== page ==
As any employer will know, days lost through stress are a good indicator that all is not well in their workplace.
So we should hardly be surprised that the NHS trust which runs the DGH appears to be on the sick list itself in terms of the number of days lost through ill health.
More than 7,500 working days were lost to stress and anxiety absences in the past six months alone. That equates roughly to one day off for every one of the trust’s 7,500 workforce - for stress alone, not other ailments or sickness.
Day in, day out, the majority of hospital staff - doctors, nurses and ancillary - are pushing themselves to the limit to provide the best care they can for patients.
It can’t be easy working under the cloud of a £30 million overspend. Anxious staff are forever looking over their shoulders, worried about losing their jobs, and morale hasn’t been helped either by plans to downgrade pay levels of nurses in a host of DGH departments.
At the same time, we learn this week that hospital staff are being attacked at a rate of more than one a week by the very people they are trying to treat.
Statistics can sometimes give a distorted picture and whilst we accept the trust’s view that these figures reflect in part on improved reporting procedures, it is still a fact that hospitals are more prone to violent behaviour than ever before.
So at the turn of a new year we should spare more than a thought for those who care for us and for our town’s much-cherished hospital.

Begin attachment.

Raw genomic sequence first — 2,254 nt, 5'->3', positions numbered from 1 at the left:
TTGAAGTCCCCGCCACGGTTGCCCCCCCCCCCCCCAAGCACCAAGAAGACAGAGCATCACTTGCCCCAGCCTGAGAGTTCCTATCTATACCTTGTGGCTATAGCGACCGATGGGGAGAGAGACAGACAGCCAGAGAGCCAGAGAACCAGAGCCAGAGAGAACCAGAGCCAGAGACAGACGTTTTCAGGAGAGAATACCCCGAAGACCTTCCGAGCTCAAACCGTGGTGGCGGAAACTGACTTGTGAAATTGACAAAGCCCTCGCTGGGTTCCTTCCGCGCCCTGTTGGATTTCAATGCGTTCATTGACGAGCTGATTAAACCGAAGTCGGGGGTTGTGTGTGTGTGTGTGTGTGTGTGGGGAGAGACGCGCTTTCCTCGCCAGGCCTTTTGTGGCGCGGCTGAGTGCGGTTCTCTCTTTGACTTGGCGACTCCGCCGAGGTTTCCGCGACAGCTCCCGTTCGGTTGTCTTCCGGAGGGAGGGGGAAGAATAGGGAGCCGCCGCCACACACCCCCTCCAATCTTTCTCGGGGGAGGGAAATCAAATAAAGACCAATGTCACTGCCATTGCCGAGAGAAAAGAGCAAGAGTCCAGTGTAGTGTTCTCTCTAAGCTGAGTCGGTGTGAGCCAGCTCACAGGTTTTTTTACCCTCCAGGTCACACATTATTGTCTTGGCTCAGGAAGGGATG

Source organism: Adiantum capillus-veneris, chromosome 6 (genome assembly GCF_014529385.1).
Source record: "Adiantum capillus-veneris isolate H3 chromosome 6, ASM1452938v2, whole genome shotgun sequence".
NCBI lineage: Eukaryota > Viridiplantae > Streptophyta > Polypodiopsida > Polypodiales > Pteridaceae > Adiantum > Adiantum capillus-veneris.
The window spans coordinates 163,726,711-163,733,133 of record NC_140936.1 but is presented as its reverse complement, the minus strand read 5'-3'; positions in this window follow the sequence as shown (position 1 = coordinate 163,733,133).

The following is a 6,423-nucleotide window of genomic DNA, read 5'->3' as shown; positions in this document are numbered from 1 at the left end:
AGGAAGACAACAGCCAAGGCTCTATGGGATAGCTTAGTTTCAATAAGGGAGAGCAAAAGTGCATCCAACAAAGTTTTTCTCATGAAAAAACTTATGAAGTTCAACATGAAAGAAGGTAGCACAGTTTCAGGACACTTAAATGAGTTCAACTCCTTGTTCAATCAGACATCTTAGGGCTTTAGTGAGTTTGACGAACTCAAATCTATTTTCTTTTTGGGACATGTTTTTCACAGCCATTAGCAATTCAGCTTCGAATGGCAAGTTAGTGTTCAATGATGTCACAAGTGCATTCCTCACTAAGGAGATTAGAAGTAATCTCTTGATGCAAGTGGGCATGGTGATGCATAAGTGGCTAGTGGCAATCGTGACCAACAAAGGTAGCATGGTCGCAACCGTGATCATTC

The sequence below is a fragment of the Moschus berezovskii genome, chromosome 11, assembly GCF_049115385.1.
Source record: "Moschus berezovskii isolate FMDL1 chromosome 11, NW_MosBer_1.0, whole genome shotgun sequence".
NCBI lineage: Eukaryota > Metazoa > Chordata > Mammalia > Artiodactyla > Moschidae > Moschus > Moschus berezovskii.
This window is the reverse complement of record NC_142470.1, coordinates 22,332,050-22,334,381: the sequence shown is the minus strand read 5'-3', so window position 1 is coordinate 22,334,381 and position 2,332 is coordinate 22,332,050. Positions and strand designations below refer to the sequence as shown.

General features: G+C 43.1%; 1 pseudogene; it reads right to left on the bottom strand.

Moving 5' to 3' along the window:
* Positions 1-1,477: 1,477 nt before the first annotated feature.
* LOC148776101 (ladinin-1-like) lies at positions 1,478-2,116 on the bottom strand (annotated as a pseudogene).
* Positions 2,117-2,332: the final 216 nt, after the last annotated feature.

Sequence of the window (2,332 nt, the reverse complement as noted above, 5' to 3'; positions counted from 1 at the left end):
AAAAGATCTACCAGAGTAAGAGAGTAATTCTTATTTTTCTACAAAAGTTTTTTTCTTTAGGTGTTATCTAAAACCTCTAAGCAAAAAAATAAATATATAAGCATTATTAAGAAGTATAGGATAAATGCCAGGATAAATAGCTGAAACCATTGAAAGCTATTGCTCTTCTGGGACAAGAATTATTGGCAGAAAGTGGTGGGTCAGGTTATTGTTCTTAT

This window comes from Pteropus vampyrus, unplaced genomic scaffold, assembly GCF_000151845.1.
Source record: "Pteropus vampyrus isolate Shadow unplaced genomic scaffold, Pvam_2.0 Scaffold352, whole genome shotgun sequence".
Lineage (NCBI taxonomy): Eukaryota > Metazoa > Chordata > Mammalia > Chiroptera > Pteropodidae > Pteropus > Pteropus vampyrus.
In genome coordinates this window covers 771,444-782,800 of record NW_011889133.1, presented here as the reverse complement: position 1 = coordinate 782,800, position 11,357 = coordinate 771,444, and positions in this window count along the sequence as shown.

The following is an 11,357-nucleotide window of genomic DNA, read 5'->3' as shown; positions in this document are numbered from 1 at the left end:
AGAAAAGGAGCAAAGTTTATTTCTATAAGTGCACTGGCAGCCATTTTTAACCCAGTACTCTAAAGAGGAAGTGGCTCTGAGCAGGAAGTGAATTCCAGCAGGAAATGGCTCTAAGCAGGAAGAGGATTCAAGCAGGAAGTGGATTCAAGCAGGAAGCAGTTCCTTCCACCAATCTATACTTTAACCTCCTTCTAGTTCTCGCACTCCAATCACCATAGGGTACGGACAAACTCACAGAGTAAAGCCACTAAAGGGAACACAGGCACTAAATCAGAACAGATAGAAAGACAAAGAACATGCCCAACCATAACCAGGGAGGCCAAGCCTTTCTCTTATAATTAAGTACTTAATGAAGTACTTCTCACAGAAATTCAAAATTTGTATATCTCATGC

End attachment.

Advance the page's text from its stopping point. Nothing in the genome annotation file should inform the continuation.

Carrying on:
Many of us will face big challenges this year at home and at work. But for the DGH they will come thick and fast. The fight to keep services and for the very future of the hospital as we know it, will be an emotional ride. Just think how that will play out on the minds of those who live and breathe it every day of their working lives.
THE tenants of the Wish Tower cafe led Eastbourne Borough Council a merry dance. And it left officers and councillors feeling anything but merry when the state of the building was publicly revealed just before Christmas.
Now the council has had the good sense to tell us why it had to pay out £37k in compensation to retrieve a building it now needs to demolish. The issue was a lease signed in 1969, requiring the tenants to keep up and sustain the building but not to improve it. Between then and now, presumably any council administration could have invested in the building. None did.
In the end, it seems the compensation deal was as good as the law would allow. So let’s be grateful for that small mercy.
Hindsight is a wonderful thing. In the spirit of a new year, instead of bickering let’s now see some political unity in securing a future for this gem of a seafront site.